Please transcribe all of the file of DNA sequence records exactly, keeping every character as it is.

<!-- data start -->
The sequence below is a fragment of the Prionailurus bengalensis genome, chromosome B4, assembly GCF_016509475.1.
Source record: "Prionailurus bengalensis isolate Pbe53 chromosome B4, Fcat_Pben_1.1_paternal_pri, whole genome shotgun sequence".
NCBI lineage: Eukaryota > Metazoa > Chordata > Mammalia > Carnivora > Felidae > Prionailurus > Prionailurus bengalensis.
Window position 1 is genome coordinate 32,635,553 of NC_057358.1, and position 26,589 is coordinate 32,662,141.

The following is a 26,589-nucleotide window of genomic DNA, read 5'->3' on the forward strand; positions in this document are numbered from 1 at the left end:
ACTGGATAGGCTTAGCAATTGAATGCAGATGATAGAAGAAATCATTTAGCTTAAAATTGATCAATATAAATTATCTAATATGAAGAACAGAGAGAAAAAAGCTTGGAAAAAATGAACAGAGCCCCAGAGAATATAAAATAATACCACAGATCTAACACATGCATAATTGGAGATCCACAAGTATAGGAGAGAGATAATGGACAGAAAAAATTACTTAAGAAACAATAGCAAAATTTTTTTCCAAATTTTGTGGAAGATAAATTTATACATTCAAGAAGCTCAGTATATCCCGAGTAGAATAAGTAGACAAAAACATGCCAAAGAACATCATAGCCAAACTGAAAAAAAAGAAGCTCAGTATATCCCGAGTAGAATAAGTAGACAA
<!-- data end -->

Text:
The sequence below is a fragment of the Prionailurus bengalensis genome, chromosome B4, assembly GCF_016509475.1.
Source record: "Prionailurus bengalensis isolate Pbe53 chromosome B4, Fcat_Pben_1.1_paternal_pri, whole genome shotgun sequence".
NCBI lineage: Eukaryota > Metazoa > Chordata > Mammalia > Carnivora > Felidae > Prionailurus > Prionailurus bengalensis.
Window position 1 is genome coordinate 32,635,553 of NC_057358.1, and position 26,589 is coordinate 32,662,141.

The following is a 26,589-nucleotide window of genomic DNA, read 5'->3' on the forward strand; positions in this document are numbered from 1 at the left end:
ACTGGATAGGCTTAGCAATTGAATGCAGATGATAGAAGAAATCATTTAGCTTAAAATTGATCAATATAAATTATCTAATATGAAGAACAGAGAGAAAAAAGCTTGGAAAAAATGAACAGAGCCCCAGAGAATATAAAATAATACCACAGATCTAACACATGCATAATTGGAGATCCACAAGTATAGGAGAGAGATAATGGACAGAAAAAATTACTTAAGAAACAATAGCAAAATTTTTTTCCAAATTTTGTGGAAGATAAATTTATACATTCAAGAAGCTCAGTATATCCCGAGTAGAATAAGTAGACAAAAACATGCCAAAGAACATCATAGCCAAACTGAAAAAAAAGAAGCTCAGTATATCCCGAGTAGAATAAGTAGACAA